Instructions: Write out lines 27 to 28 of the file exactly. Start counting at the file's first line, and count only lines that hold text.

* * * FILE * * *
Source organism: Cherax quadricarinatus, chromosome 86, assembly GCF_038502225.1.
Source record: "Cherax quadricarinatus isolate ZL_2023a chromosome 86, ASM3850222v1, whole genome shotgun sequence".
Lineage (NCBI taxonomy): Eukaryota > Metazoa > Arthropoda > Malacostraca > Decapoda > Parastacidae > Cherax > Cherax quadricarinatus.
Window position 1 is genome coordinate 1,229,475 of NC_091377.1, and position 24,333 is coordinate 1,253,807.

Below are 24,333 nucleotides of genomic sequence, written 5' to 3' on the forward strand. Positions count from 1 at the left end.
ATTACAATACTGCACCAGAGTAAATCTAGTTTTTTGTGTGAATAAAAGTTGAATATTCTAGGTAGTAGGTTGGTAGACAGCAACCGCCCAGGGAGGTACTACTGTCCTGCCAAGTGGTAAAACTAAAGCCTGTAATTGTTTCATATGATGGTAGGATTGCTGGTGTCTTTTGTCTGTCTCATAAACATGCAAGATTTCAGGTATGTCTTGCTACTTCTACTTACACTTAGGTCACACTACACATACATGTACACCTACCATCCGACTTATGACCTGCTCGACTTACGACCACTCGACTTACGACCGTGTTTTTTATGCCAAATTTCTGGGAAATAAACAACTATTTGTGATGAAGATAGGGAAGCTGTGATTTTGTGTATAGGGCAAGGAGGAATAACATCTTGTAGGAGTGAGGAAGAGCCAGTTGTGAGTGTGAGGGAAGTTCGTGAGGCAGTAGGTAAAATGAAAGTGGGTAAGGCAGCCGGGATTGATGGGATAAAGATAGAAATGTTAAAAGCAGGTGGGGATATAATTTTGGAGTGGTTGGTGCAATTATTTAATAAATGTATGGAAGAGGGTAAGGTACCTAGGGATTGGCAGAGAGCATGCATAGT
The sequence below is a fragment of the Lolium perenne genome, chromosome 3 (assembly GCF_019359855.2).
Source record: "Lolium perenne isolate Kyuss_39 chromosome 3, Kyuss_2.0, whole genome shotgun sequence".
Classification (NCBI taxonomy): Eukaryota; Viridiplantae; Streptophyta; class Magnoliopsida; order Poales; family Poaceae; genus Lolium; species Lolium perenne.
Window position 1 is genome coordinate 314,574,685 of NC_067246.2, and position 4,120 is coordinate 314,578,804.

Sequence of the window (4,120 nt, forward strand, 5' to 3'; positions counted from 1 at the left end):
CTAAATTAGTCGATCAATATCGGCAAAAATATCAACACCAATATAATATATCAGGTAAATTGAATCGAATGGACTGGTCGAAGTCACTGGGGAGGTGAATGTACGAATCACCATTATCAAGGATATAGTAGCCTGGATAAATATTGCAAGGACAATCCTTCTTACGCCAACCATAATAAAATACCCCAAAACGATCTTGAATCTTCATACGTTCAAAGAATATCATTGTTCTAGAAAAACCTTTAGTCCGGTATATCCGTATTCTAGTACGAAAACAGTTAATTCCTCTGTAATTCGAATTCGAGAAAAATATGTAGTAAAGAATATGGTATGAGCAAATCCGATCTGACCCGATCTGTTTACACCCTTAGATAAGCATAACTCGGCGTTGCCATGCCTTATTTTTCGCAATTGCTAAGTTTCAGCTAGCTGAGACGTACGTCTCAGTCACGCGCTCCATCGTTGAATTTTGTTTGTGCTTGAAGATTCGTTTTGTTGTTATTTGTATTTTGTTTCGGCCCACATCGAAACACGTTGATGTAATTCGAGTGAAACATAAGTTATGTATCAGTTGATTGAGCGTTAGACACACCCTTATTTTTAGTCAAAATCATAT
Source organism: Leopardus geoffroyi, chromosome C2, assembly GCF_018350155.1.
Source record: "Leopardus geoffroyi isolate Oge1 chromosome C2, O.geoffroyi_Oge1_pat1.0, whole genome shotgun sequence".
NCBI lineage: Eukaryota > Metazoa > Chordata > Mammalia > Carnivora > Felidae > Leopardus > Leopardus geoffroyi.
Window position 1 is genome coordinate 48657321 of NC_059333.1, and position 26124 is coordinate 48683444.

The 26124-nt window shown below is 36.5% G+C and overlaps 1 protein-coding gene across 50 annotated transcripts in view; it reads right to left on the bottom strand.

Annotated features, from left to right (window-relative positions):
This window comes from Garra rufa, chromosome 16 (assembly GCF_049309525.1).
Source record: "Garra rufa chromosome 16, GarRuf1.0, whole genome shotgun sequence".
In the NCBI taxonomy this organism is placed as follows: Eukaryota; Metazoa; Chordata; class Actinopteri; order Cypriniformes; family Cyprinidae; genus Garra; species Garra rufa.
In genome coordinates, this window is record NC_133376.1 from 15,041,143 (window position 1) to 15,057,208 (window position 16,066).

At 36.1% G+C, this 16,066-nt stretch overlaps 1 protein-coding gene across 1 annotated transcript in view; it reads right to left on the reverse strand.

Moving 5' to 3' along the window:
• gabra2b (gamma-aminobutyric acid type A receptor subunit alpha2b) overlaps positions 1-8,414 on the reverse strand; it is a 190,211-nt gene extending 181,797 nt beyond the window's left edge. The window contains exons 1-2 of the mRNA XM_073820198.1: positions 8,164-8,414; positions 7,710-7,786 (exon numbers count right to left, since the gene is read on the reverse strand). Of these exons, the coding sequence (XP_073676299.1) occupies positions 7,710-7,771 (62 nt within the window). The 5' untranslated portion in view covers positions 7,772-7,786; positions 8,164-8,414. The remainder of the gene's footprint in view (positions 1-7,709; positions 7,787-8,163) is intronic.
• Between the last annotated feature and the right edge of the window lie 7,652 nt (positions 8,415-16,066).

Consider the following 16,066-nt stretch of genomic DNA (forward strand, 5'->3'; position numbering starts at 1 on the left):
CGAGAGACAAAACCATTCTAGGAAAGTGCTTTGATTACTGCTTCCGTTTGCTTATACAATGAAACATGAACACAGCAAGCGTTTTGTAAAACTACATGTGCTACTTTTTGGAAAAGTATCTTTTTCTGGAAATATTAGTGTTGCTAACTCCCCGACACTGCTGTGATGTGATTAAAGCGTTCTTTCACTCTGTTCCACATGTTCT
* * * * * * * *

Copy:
Consider the following 16,066-nt stretch of genomic DNA (forward strand, 5'->3'; position numbering starts at 1 on the left):
CGAGAGACAAAACCATTCTAGGAAAGTGCTTTGATTACTGCTTCCGTTTGCTTATACAATGAAACATGAACACAGCAAGCGTTTTGTAAAACTACATGTGCTACTTTTTGGAAAAGTATCTTTTTCTGGAAATATTAGTGTTGCTAACTCCCCGACACTGCTGTGATGTGATTAAAGCGTTCTTTCACTCTGTTCCACATGTTCT